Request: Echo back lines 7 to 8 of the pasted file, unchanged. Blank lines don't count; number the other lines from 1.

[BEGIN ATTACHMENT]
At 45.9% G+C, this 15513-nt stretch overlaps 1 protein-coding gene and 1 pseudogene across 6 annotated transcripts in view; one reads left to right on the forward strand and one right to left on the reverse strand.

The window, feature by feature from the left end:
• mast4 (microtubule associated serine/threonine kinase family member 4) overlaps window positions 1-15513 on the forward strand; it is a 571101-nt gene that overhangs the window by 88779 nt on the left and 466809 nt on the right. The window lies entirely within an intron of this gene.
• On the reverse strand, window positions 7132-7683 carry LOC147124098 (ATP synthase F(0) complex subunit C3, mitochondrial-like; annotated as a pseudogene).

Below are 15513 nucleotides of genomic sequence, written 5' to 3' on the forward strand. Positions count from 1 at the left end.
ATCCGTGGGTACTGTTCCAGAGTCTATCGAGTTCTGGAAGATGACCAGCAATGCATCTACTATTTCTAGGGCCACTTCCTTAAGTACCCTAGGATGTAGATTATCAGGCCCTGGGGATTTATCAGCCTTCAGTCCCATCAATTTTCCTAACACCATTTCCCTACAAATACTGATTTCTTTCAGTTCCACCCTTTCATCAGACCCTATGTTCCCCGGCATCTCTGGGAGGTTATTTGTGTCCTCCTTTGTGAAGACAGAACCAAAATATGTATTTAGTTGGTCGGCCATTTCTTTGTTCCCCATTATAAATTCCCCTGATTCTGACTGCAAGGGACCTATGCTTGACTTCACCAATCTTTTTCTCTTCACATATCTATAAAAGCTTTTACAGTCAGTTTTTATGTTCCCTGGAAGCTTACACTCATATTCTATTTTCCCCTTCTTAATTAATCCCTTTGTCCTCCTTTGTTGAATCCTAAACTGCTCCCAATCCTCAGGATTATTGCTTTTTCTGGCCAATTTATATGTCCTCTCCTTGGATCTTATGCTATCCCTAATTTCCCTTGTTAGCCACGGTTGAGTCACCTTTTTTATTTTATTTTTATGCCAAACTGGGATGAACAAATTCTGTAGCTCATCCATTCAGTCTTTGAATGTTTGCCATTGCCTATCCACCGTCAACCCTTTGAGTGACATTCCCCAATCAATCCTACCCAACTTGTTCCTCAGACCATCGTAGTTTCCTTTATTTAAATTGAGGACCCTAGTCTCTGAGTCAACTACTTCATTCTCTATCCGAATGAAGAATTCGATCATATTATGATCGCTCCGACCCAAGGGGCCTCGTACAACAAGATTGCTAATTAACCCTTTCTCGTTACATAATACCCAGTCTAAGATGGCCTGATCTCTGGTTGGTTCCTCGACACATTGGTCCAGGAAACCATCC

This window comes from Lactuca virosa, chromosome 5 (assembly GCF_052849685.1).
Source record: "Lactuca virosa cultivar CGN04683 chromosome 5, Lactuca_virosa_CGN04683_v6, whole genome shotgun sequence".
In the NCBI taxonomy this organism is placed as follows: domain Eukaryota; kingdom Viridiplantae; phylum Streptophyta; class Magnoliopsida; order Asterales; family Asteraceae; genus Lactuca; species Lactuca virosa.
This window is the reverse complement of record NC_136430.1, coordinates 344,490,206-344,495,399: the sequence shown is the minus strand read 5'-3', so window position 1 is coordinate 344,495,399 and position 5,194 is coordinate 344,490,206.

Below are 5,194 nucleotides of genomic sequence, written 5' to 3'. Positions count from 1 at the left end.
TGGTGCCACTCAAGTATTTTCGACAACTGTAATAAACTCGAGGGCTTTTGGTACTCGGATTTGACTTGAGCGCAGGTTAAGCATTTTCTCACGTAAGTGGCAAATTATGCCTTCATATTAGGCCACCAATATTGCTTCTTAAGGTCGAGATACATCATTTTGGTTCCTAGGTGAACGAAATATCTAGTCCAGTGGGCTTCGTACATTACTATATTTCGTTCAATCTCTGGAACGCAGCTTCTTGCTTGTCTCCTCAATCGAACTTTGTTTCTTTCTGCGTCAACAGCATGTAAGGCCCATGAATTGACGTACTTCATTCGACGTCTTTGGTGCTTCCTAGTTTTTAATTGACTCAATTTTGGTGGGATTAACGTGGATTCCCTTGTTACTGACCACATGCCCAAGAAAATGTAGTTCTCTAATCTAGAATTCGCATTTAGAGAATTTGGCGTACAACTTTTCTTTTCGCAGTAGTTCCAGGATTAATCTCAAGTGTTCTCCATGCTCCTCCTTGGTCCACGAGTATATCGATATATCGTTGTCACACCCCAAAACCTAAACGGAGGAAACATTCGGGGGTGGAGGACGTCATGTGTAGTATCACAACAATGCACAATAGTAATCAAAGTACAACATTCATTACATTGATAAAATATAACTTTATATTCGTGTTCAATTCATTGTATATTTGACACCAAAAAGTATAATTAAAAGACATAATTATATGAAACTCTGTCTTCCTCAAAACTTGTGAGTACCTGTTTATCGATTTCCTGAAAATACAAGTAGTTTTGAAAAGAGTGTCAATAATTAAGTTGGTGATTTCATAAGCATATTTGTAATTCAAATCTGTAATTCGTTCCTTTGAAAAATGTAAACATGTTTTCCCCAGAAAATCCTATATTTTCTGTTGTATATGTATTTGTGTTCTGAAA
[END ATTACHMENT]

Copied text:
This window comes from Lactuca virosa, chromosome 5 (assembly GCF_052849685.1).
Source record: "Lactuca virosa cultivar CGN04683 chromosome 5, Lactuca_virosa_CGN04683_v6, whole genome shotgun sequence".